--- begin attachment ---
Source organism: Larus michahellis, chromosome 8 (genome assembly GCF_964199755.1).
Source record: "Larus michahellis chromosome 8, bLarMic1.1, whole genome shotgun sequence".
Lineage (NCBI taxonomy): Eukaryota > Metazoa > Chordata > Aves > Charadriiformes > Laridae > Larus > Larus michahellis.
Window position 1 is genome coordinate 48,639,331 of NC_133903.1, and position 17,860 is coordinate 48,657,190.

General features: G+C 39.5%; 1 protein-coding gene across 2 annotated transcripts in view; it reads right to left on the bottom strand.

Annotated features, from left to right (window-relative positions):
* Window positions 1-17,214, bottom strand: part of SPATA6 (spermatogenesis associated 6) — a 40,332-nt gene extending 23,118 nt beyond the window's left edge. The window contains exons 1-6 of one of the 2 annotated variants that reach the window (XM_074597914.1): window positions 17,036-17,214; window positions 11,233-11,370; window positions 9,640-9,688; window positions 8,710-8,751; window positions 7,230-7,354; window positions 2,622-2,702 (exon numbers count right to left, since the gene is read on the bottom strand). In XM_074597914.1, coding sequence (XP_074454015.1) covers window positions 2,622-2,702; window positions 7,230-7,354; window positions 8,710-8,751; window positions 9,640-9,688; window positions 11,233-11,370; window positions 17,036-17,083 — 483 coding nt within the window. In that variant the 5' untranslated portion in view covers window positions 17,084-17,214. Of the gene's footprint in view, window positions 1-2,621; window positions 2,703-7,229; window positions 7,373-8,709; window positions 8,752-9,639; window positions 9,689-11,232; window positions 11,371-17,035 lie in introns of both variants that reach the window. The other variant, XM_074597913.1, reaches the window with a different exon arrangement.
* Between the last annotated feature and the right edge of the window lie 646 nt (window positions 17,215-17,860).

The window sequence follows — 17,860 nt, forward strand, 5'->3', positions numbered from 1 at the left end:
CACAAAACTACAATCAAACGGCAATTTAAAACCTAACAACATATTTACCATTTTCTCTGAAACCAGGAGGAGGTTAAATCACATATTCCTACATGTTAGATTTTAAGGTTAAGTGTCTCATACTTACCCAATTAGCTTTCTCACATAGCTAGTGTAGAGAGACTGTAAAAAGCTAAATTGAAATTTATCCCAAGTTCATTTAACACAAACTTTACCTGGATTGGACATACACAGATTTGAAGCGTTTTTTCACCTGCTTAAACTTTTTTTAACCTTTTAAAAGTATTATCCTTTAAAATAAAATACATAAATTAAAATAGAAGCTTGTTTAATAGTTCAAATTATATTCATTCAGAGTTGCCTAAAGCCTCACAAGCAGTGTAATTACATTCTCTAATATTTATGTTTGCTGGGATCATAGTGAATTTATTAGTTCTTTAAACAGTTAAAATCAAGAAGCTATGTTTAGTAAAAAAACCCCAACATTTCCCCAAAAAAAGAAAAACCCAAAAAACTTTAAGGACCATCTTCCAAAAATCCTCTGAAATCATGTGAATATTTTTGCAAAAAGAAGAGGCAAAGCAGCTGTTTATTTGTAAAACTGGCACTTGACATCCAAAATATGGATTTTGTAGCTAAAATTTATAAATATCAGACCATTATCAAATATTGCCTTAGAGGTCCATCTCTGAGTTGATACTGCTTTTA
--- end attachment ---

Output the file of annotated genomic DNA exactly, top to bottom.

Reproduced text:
Source organism: Larus michahellis, chromosome 8 (genome assembly GCF_964199755.1).
Source record: "Larus michahellis chromosome 8, bLarMic1.1, whole genome shotgun sequence".
Lineage (NCBI taxonomy): Eukaryota > Metazoa > Chordata > Aves > Charadriiformes > Laridae > Larus > Larus michahellis.
Window position 1 is genome coordinate 48,639,331 of NC_133903.1, and position 17,860 is coordinate 48,657,190.

General features: G+C 39.5%; 1 protein-coding gene across 2 annotated transcripts in view; it reads right to left on the bottom strand.

Annotated features, from left to right (window-relative positions):
* Window positions 1-17,214, bottom strand: part of SPATA6 (spermatogenesis associated 6) — a 40,332-nt gene extending 23,118 nt beyond the window's left edge. The window contains exons 1-6 of one of the 2 annotated variants that reach the window (XM_074597914.1): window positions 17,036-17,214; window positions 11,233-11,370; window positions 9,640-9,688; window positions 8,710-8,751; window positions 7,230-7,354; window positions 2,622-2,702 (exon numbers count right to left, since the gene is read on the bottom strand). In XM_074597914.1, coding sequence (XP_074454015.1) covers window positions 2,622-2,702; window positions 7,230-7,354; window positions 8,710-8,751; window positions 9,640-9,688; window positions 11,233-11,370; window positions 17,036-17,083 — 483 coding nt within the window. In that variant the 5' untranslated portion in view covers window positions 17,084-17,214. Of the gene's footprint in view, window positions 1-2,621; window positions 2,703-7,229; window positions 7,373-8,709; window positions 8,752-9,639; window positions 9,689-11,232; window positions 11,371-17,035 lie in introns of both variants that reach the window. The other variant, XM_074597913.1, reaches the window with a different exon arrangement.
* Between the last annotated feature and the right edge of the window lie 646 nt (window positions 17,215-17,860).

The window sequence follows — 17,860 nt, forward strand, 5'->3', positions numbered from 1 at the left end:
CACAAAACTACAATCAAACGGCAATTTAAAACCTAACAACATATTTACCATTTTCTCTGAAACCAGGAGGAGGTTAAATCACATATTCCTACATGTTAGATTTTAAGGTTAAGTGTCTCATACTTACCCAATTAGCTTTCTCACATAGCTAGTGTAGAGAGACTGTAAAAAGCTAAATTGAAATTTATCCCAAGTTCATTTAACACAAACTTTACCTGGATTGGACATACACAGATTTGAAGCGTTTTTTCACCTGCTTAAACTTTTTTTAACCTTTTAAAAGTATTATCCTTTAAAATAAAATACATAAATTAAAATAGAAGCTTGTTTAATAGTTCAAATTATATTCATTCAGAGTTGCCTAAAGCCTCACAAGCAGTGTAATTACATTCTCTAATATTTATGTTTGCTGGGATCATAGTGAATTTATTAGTTCTTTAAACAGTTAAAATCAAGAAGCTATGTTTAGTAAAAAAACCCCAACATTTCCCCAAAAAAAGAAAAACCCAAAAAACTTTAAGGACCATCTTCCAAAAATCCTCTGAAATCATGTGAATATTTTTGCAAAAAGAAGAGGCAAAGCAGCTGTTTATTTGTAAAACTGGCACTTGACATCCAAAATATGGATTTTGTAGCTAAAATTTATAAATATCAGACCATTATCAAATATTGCCTTAGAGGTCCATCTCTGAGTTGATACTGCTTTTA